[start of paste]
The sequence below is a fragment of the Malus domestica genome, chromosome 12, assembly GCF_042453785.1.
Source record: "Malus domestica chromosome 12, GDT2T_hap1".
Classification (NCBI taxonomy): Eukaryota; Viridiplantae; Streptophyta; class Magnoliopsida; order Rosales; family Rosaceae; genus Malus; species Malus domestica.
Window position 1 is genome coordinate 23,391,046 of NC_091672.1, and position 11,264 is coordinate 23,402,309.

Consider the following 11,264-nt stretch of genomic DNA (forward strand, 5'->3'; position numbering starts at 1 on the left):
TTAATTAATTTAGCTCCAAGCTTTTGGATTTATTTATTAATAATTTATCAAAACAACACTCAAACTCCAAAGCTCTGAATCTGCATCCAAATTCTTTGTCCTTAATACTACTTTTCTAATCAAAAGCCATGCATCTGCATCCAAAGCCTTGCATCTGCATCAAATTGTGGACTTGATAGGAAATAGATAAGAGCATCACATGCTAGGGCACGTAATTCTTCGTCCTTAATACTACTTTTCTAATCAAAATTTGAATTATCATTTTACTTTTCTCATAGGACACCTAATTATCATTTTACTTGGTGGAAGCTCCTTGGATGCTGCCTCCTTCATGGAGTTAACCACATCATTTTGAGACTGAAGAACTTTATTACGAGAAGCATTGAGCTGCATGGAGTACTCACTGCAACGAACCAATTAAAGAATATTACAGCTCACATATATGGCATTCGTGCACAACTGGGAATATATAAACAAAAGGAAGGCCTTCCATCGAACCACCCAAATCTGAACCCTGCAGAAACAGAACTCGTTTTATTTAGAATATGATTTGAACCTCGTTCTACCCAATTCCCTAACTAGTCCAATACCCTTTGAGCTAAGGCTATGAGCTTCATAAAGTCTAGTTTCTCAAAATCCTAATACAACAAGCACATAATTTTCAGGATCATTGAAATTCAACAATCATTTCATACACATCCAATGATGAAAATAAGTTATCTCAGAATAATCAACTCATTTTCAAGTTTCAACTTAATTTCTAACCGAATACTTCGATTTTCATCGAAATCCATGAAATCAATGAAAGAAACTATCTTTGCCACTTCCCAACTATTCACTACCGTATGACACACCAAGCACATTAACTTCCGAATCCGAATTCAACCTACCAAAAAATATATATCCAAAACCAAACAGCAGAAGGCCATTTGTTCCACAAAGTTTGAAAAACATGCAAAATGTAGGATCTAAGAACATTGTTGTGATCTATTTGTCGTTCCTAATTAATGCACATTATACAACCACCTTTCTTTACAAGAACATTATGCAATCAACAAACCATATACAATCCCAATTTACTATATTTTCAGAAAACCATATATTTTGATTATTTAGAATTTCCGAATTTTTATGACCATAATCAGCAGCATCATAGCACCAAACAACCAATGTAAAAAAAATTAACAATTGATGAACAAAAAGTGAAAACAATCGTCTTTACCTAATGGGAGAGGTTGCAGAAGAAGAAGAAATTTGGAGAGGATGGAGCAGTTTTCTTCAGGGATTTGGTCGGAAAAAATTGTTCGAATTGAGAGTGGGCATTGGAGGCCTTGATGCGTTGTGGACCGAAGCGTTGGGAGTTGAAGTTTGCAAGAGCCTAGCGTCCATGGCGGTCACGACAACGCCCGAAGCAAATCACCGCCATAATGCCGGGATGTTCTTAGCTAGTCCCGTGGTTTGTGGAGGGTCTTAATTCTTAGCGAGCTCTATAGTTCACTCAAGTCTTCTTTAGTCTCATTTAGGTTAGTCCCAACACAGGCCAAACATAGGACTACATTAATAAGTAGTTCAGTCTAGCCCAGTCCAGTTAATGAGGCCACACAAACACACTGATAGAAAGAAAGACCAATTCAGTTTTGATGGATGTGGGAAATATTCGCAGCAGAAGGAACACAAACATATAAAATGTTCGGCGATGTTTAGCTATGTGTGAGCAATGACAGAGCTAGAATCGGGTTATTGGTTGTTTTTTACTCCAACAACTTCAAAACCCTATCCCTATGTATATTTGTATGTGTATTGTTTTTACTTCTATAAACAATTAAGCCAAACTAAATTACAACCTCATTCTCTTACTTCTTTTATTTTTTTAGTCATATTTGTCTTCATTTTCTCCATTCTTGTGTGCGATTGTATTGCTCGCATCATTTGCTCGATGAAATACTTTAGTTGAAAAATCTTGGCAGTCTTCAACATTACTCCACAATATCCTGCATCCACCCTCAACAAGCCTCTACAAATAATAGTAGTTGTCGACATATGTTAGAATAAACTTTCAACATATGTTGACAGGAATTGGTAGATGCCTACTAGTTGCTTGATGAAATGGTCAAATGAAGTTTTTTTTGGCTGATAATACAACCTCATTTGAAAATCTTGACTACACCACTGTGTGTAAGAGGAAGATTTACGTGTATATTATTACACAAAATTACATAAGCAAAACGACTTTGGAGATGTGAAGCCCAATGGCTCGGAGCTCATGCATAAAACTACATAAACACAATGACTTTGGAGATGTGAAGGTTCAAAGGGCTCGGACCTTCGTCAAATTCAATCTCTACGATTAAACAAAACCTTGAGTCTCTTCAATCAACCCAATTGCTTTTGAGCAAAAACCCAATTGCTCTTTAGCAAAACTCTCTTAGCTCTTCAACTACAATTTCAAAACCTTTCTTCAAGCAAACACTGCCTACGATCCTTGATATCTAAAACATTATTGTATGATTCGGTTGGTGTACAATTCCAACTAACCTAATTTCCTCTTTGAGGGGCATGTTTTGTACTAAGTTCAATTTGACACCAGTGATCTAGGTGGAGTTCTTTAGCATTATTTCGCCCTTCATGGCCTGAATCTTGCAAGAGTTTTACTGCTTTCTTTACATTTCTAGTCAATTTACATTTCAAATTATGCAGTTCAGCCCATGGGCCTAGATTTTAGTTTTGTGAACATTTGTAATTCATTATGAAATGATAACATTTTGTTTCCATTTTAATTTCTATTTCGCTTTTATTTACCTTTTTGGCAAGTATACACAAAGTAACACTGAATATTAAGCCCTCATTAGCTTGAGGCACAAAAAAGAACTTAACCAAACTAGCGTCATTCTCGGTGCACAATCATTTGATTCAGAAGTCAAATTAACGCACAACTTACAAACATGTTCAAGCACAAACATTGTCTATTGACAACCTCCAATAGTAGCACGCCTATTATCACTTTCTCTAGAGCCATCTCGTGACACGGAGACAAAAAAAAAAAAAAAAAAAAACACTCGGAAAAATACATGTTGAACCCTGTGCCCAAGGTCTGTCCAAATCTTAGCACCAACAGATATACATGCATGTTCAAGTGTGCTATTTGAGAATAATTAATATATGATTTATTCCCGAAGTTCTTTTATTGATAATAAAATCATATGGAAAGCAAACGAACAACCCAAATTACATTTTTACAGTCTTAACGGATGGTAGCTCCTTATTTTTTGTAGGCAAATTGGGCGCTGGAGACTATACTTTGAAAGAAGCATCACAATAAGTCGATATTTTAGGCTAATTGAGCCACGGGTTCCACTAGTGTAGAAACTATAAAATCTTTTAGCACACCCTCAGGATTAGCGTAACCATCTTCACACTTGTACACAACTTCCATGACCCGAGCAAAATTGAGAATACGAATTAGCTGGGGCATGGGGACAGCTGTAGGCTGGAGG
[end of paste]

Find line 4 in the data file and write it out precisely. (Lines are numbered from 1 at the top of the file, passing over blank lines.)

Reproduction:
Window position 1 is genome coordinate 23,391,046 of NC_091672.1, and position 11,264 is coordinate 23,402,309.